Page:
Labor questioned the timing of the raids and whether the government had put pressure on police, while Prime Minister Malcolm Turnbull and the head of the Australian Federal Police (AFP) rejected any suggestion of political interference.
The controversy capped the second week of campaigning ahead of a national election set for July 2, in which polls indicate a tightly contested race between Labor and Turnbull's Liberal-National coalition government.
The unprecedented timing of the raids, which carried on until the early hours of Friday morning, also led to concerns it could have a negative impact on whistleblowers.
"This is about the right for the public to know the truth. Mr Turnbull is going to extraordinary long lengths to stop Australians finding out the truth about the cost of the NBN (National Broadband Network)," said Labor leader Bill Shorten.
"He is going after whistleblowers and he is smearing his political opponents. The public have a right to know the truth and whistleblowers have a right to protection."
Turnbull said that he had no prior notice of the raids and chastised Labor for questioning the integrity of police.
"The first I heard of the AFP investigation was yesterday when I was advised by the Justice Minister shortly after he'd been advised by the Commissioner," he told reporter.
Turnbull was communications minister for more than two years before deposing Tony Abbott in a party coup last year. He drew criticism for his decision to scale back the A$38 billion broadband program, stopping short of connecting homes directly to the network amid cost overruns.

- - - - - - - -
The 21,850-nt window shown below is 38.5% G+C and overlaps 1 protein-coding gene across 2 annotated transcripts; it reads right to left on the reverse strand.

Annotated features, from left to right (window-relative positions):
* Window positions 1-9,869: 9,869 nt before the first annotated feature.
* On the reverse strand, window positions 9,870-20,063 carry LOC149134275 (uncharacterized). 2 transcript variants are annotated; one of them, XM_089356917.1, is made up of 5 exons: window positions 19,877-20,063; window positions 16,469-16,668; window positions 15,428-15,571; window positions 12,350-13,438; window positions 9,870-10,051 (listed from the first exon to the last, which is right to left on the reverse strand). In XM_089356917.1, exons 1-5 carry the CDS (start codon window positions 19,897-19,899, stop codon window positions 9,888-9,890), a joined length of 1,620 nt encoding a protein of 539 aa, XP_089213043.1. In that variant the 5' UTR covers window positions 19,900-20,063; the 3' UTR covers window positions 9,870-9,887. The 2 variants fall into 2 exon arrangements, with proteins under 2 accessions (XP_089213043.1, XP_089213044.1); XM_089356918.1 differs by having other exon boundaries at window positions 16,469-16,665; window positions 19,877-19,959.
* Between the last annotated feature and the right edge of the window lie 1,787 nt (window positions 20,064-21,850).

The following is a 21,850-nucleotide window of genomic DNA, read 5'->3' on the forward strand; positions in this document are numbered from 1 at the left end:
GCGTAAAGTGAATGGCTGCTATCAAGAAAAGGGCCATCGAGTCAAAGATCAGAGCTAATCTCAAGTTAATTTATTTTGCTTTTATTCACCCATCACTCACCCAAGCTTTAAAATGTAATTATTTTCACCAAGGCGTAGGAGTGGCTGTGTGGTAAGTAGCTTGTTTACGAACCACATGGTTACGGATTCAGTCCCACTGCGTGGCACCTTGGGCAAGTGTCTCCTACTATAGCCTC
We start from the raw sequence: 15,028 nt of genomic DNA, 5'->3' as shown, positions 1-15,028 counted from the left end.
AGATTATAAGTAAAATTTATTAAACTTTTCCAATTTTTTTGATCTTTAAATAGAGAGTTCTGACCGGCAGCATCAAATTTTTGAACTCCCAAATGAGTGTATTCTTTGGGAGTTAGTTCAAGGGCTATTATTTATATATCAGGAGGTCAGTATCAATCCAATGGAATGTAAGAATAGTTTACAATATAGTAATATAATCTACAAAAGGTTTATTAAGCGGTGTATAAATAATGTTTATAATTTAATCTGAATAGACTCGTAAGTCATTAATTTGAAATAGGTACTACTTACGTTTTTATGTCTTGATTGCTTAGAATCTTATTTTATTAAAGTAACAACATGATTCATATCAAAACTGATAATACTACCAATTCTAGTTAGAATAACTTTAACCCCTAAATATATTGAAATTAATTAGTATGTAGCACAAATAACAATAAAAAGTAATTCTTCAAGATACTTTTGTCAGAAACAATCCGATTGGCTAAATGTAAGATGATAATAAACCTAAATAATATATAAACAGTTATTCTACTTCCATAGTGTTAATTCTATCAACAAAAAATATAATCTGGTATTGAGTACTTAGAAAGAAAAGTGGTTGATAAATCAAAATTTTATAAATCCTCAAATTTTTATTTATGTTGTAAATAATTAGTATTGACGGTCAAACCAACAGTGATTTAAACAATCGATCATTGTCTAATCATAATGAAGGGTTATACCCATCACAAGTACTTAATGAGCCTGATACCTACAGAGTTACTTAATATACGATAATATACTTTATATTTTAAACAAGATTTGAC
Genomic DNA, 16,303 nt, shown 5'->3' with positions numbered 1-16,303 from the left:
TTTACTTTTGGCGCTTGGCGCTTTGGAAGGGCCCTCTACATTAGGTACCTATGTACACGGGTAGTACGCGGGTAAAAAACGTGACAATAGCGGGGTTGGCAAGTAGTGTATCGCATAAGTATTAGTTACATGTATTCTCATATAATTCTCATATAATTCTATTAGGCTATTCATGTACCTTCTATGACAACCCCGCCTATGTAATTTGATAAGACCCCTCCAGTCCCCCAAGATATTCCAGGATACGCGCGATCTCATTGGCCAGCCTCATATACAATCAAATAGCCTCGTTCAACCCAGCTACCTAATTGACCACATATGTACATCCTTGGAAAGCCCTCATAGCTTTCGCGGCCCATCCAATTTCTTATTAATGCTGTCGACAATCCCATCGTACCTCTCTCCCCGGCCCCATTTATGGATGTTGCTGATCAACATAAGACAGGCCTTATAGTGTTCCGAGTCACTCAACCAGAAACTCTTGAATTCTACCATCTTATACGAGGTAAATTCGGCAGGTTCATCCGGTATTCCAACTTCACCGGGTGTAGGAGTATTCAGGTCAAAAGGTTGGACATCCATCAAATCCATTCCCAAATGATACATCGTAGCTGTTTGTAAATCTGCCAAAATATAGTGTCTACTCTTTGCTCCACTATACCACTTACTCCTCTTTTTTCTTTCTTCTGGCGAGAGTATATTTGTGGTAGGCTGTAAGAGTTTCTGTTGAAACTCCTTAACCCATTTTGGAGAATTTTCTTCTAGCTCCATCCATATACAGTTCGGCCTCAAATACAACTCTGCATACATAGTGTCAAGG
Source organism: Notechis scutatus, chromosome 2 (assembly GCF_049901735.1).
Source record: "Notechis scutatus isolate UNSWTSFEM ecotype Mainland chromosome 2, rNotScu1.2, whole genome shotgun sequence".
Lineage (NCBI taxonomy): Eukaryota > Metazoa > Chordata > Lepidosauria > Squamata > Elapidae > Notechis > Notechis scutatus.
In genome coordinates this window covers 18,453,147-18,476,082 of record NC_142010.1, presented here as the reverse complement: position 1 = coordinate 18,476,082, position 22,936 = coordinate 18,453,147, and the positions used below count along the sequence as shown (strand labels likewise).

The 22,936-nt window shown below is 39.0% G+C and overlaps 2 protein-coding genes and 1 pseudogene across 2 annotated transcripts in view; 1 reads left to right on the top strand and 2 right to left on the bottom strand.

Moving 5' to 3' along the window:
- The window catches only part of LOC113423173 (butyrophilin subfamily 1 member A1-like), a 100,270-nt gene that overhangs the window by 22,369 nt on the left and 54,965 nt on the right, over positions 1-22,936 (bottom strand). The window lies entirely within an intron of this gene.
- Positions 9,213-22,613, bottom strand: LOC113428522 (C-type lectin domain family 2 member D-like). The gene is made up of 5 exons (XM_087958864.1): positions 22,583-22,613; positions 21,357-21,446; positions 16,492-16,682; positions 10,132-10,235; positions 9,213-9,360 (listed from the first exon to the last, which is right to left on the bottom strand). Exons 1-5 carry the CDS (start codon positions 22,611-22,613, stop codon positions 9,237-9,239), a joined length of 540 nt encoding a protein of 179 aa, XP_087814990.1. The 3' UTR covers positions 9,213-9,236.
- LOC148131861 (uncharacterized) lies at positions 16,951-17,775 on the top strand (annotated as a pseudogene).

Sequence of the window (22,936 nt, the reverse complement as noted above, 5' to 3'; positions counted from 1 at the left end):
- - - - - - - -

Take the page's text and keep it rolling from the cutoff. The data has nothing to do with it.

NBN aims to connect 93 percent of Australian homes and workplaces with optical fiber, providing broadband services in urban and regional areas. It was created in 2009 by the Australian government and is expected to be ready by 2020.
The AFP said in a statement that it had informed both the government and opposition before conducting the raids, as is standard procedure.
"In regard to government and political influence that has been commented on this morning, there has been no influence, no influence on the AFP in the conduct of this investigation," AFP Commissioner Andrew Colvin told reporters.
University of Sydney Emeritus Professor of Political Science and the Media, Rod Tiffen, said that the raids, coming as they have in the midst of a federal election campaign, were "unprecedented" and that it was unclear how it would play out.
"We, it's certainly extraordinary. I've never know anything at all like it in an election campaign," he told Reuters.
"I think that's really the key question: whether it was politically motivated in some sense."